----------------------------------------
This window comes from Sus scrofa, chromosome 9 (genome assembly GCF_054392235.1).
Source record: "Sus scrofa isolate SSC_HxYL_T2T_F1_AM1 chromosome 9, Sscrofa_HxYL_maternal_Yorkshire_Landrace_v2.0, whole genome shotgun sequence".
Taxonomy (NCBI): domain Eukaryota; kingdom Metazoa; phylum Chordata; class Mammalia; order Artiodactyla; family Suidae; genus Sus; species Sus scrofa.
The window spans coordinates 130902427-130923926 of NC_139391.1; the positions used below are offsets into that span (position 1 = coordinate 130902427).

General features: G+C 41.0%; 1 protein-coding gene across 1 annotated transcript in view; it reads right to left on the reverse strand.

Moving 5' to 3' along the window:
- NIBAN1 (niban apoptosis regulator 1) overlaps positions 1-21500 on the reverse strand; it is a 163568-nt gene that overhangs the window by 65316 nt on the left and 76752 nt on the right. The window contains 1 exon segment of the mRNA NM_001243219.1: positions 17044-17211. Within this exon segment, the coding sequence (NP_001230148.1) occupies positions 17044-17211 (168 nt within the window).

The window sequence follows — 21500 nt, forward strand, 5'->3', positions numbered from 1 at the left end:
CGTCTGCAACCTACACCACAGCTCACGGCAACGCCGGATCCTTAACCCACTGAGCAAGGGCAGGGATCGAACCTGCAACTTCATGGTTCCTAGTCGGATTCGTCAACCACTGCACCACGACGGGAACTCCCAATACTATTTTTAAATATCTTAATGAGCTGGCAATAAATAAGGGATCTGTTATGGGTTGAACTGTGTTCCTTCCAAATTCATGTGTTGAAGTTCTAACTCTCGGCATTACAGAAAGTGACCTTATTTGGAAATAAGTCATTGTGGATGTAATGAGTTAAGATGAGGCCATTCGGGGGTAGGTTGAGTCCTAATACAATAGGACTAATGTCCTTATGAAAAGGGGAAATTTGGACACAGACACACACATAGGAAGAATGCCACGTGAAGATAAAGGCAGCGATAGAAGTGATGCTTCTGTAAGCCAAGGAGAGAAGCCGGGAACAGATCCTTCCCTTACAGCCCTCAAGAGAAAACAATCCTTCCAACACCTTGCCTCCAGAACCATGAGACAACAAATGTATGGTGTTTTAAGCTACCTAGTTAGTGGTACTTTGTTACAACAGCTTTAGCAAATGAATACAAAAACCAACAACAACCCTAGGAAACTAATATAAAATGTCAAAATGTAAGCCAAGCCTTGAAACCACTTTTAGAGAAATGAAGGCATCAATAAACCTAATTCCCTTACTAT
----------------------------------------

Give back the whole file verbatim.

This window comes from Sus scrofa, chromosome 9 (genome assembly GCF_054392235.1).
Source record: "Sus scrofa isolate SSC_HxYL_T2T_F1_AM1 chromosome 9, Sscrofa_HxYL_maternal_Yorkshire_Landrace_v2.0, whole genome shotgun sequence".
Taxonomy (NCBI): domain Eukaryota; kingdom Metazoa; phylum Chordata; class Mammalia; order Artiodactyla; family Suidae; genus Sus; species Sus scrofa.
The window spans coordinates 130902427-130923926 of NC_139391.1; the positions used below are offsets into that span (position 1 = coordinate 130902427).

General features: G+C 41.0%; 1 protein-coding gene across 1 annotated transcript in view; it reads right to left on the reverse strand.

Moving 5' to 3' along the window:
- NIBAN1 (niban apoptosis regulator 1) overlaps positions 1-21500 on the reverse strand; it is a 163568-nt gene that overhangs the window by 65316 nt on the left and 76752 nt on the right. The window contains 1 exon segment of the mRNA NM_001243219.1: positions 17044-17211. Within this exon segment, the coding sequence (NP_001230148.1) occupies positions 17044-17211 (168 nt within the window).

The window sequence follows — 21500 nt, forward strand, 5'->3', positions numbered from 1 at the left end:
CGTCTGCAACCTACACCACAGCTCACGGCAACGCCGGATCCTTAACCCACTGAGCAAGGGCAGGGATCGAACCTGCAACTTCATGGTTCCTAGTCGGATTCGTCAACCACTGCACCACGACGGGAACTCCCAATACTATTTTTAAATATCTTAATGAGCTGGCAATAAATAAGGGATCTGTTATGGGTTGAACTGTGTTCCTTCCAAATTCATGTGTTGAAGTTCTAACTCTCGGCATTACAGAAAGTGACCTTATTTGGAAATAAGTCATTGTGGATGTAATGAGTTAAGATGAGGCCATTCGGGGGTAGGTTGAGTCCTAATACAATAGGACTAATGTCCTTATGAAAAGGGGAAATTTGGACACAGACACACACATAGGAAGAATGCCACGTGAAGATAAAGGCAGCGATAGAAGTGATGCTTCTGTAAGCCAAGGAGAGAAGCCGGGAACAGATCCTTCCCTTACAGCCCTCAAGAGAAAACAATCCTTCCAACACCTTGCCTCCAGAACCATGAGACAACAAATGTATGGTGTTTTAAGCTACCTAGTTAGTGGTACTTTGTTACAACAGCTTTAGCAAATGAATACAAAAACCAACAACAACCCTAGGAAACTAATATAAAATGTCAAAATGTAAGCCAAGCCTTGAAACCACTTTTAGAGAAATGAAGGCATCAATAAACCTAATTCCCTTACTAT